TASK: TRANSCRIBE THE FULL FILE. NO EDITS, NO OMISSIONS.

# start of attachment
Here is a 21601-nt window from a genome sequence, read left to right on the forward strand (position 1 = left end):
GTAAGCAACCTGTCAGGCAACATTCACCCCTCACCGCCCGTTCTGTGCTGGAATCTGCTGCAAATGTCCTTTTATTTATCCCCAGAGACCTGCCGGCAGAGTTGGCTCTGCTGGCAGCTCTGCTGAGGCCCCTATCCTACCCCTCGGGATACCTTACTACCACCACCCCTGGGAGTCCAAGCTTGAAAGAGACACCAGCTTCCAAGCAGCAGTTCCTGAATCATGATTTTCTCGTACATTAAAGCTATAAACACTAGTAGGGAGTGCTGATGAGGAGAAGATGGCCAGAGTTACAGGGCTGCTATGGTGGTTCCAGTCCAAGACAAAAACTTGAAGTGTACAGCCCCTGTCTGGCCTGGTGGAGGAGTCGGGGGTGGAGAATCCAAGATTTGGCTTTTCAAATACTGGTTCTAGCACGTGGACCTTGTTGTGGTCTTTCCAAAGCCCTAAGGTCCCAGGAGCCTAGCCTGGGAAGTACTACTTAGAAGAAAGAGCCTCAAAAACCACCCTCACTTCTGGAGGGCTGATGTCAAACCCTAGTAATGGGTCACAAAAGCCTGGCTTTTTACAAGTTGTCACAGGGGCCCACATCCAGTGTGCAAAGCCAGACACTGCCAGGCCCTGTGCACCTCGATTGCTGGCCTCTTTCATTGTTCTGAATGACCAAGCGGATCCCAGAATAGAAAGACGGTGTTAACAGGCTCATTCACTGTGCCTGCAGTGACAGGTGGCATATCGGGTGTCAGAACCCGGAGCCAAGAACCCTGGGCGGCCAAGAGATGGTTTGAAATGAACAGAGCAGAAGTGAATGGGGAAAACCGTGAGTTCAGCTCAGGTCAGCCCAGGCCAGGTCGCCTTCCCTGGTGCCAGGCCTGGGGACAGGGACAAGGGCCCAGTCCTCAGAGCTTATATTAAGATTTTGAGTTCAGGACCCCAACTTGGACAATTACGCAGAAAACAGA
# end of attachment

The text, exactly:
Here is a 21601-nt window from a genome sequence, read left to right on the forward strand (position 1 = left end):
GTAAGCAACCTGTCAGGCAACATTCACCCCTCACCGCCCGTTCTGTGCTGGAATCTGCTGCAAATGTCCTTTTATTTATCCCCAGAGACCTGCCGGCAGAGTTGGCTCTGCTGGCAGCTCTGCTGAGGCCCCTATCCTACCCCTCGGGATACCTTACTACCACCACCCCTGGGAGTCCAAGCTTGAAAGAGACACCAGCTTCCAAGCAGCAGTTCCTGAATCATGATTTTCTCGTACATTAAAGCTATAAACACTAGTAGGGAGTGCTGATGAGGAGAAGATGGCCAGAGTTACAGGGCTGCTATGGTGGTTCCAGTCCAAGACAAAAACTTGAAGTGTACAGCCCCTGTCTGGCCTGGTGGAGGAGTCGGGGGTGGAGAATCCAAGATTTGGCTTTTCAAATACTGGTTCTAGCACGTGGACCTTGTTGTGGTCTTTCCAAAGCCCTAAGGTCCCAGGAGCCTAGCCTGGGAAGTACTACTTAGAAGAAAGAGCCTCAAAAACCACCCTCACTTCTGGAGGGCTGATGTCAAACCCTAGTAATGGGTCACAAAAGCCTGGCTTTTTACAAGTTGTCACAGGGGCCCACATCCAGTGTGCAAAGCCAGACACTGCCAGGCCCTGTGCACCTCGATTGCTGGCCTCTTTCATTGTTCTGAATGACCAAGCGGATCCCAGAATAGAAAGACGGTGTTAACAGGCTCATTCACTGTGCCTGCAGTGACAGGTGGCATATCGGGTGTCAGAACCCGGAGCCAAGAACCCTGGGCGGCCAAGAGATGGTTTGAAATGAACAGAGCAGAAGTGAATGGGGAAAACCGTGAGTTCAGCTCAGGTCAGCCCAGGCCAGGTCGCCTTCCCTGGTGCCAGGCCTGGGGACAGGGACAAGGGCCCAGTCCTCAGAGCTTATATTAAGATTTTGAGTTCAGGACCCCAACTTGGACAATTACGCAGAAAACAGA